Drink extra fluids. To prevent dehydration, it is generally recommended to drink at least 8 glasses of water/ fruit juice or vegetable juice per day. Because heat related illnesses also can cause salt depletion, it is also advisable to take an electrolyte rich sports drink (e.g. 100 plus, isotonic drinks) as a substitute for water during periods of extreme heat and humidity.
Take additional precautions when exercising or working outdoors. The general recommendation is to drink 3 cups of fluid 2 hours before exercise, and take 1 cup of water or a sports drink right before exercise. During exercise you should consume a cup of water every 20 minutes even if you don’t feel thirsty.
Reschedule or cancel outdoor activities. If possible, shift your time outdoors to the coolest times of the day (early morning or after sunset).
Monitor the colour of your urine. Darker urine is a sign of dehydration. Be sure to drink enough fluids to maintain very light colour urine.
Measure your weight before and after physical activity. Monitoring lost water weight can help determine how much fluid you need to drink.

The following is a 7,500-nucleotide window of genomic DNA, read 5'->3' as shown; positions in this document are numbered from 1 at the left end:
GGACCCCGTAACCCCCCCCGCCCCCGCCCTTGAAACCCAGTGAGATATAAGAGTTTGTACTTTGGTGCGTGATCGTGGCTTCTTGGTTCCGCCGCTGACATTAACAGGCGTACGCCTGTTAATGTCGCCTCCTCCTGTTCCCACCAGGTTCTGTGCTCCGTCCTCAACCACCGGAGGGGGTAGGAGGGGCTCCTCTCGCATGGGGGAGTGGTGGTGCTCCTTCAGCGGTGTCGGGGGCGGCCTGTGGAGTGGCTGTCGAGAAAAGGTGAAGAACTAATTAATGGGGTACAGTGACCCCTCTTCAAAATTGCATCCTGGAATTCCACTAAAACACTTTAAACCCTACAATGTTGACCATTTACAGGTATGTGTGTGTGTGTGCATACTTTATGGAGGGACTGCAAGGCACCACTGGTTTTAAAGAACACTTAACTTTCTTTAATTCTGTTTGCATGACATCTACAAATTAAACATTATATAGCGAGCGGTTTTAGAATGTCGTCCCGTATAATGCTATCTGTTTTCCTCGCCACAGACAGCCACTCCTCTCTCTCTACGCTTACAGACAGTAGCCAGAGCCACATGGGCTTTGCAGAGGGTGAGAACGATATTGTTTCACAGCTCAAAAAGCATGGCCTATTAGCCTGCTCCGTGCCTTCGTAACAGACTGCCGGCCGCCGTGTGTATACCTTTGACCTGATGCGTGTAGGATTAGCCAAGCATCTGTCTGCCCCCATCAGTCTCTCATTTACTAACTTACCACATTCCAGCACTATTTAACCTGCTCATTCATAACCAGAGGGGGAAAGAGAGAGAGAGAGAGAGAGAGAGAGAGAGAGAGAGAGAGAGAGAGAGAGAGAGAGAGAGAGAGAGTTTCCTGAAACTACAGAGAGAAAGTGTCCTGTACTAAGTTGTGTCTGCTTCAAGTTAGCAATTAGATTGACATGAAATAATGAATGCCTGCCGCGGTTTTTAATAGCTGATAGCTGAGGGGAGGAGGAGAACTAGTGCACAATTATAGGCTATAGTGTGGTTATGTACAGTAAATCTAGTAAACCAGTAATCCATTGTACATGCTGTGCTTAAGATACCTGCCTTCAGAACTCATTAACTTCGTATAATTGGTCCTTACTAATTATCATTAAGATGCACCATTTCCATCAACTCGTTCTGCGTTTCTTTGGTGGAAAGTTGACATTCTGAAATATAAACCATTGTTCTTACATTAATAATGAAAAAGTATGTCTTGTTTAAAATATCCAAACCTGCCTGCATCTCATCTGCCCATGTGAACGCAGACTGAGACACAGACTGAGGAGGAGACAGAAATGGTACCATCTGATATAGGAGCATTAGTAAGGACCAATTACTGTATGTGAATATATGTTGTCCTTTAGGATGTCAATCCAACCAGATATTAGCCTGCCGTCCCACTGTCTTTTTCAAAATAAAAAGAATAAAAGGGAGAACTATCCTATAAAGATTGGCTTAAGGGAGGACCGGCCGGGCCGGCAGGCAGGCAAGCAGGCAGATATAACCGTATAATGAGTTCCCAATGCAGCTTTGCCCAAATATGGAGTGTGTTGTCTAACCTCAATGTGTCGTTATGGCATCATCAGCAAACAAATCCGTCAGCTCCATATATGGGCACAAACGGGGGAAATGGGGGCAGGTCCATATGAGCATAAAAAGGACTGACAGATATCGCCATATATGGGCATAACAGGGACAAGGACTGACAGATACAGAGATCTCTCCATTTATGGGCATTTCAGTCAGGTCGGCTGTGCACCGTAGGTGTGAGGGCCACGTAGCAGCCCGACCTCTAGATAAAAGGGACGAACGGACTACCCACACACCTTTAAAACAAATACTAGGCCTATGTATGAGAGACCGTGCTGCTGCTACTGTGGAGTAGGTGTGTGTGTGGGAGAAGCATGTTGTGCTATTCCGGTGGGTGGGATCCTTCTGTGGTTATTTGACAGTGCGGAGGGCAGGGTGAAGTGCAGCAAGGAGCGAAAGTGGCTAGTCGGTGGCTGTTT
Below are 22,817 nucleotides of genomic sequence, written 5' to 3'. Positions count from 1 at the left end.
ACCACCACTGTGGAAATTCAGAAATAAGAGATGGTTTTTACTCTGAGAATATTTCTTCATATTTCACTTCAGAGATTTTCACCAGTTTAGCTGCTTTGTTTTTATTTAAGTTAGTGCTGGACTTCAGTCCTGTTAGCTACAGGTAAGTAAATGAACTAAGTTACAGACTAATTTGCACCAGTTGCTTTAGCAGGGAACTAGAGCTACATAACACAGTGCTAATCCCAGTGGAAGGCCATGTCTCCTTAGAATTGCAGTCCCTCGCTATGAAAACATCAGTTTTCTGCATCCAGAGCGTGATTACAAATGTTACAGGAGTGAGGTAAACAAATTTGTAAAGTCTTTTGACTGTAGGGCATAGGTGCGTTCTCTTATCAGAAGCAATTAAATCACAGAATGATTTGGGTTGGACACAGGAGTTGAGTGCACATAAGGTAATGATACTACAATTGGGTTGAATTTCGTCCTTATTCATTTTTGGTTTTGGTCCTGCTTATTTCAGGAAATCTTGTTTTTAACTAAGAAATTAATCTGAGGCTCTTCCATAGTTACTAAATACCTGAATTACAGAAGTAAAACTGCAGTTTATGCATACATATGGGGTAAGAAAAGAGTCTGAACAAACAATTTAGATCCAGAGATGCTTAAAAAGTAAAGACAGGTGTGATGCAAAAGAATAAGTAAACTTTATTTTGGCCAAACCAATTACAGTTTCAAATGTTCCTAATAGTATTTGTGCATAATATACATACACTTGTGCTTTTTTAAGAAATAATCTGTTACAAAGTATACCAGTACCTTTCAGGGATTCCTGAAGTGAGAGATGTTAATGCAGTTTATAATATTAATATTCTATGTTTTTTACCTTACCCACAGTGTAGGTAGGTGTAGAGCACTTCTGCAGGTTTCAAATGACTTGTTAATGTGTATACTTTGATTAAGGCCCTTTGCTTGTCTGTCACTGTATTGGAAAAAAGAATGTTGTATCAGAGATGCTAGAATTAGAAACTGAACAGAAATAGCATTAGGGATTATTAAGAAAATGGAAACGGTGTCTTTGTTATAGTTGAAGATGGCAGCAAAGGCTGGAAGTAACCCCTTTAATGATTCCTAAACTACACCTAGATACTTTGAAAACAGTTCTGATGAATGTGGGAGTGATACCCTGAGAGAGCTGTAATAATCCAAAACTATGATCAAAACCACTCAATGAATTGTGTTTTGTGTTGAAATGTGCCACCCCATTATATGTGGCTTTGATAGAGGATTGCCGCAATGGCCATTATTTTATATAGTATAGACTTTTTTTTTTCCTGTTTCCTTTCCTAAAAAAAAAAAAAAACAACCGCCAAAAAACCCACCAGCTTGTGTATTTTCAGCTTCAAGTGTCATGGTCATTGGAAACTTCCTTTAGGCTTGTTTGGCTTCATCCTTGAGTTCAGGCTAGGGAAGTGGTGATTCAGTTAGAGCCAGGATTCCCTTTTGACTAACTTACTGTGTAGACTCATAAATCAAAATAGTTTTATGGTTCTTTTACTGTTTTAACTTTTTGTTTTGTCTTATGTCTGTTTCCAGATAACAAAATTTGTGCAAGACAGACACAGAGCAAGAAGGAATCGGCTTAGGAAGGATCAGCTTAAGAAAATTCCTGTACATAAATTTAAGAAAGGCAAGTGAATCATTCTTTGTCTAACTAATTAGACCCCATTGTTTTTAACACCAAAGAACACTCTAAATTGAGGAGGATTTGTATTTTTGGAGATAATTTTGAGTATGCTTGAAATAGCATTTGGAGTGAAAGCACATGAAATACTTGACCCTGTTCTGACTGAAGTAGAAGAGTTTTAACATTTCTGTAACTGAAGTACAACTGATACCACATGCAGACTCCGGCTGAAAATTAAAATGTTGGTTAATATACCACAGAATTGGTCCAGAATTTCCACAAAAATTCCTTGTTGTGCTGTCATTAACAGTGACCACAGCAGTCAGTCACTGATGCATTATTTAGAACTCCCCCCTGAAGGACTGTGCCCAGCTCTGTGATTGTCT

Avoid fluids containing caffeine or alcohol. Both these substances can make you lose more fluids and worsen heat related illnesses.
Do not take salt tablets without consulting your Doctor. It is best to take sports beverages like 100 plus etc. or fruit juices to replace lost electrolytes.
If you have epilepsy, heart disease, kidney disease or liver disease or if you have a problem with fluid retention; where you have to maintain fluid restriction, please consult your doctor before increasing fluid intake.
If you live in an apartment or house without fans or air conditioning, try to spend at least 2 hours each day preferably during the hottest part of the day in an air conditioned environment.
At home draw your curtains, shades or blinds during the hottest part of the day. Open your windows at night on both sides of your building to create cross ventilation.
Post recovery from heat stroke:
After you have recovered from heat stroke, you will be more sensitive to high temperatures during the following week. It will be best to avoid hot weather and heavy exercise till your doctor tells you it is safe to resume normal activities.
Universiti Putra Malaysia
Selangor Darul Ehsan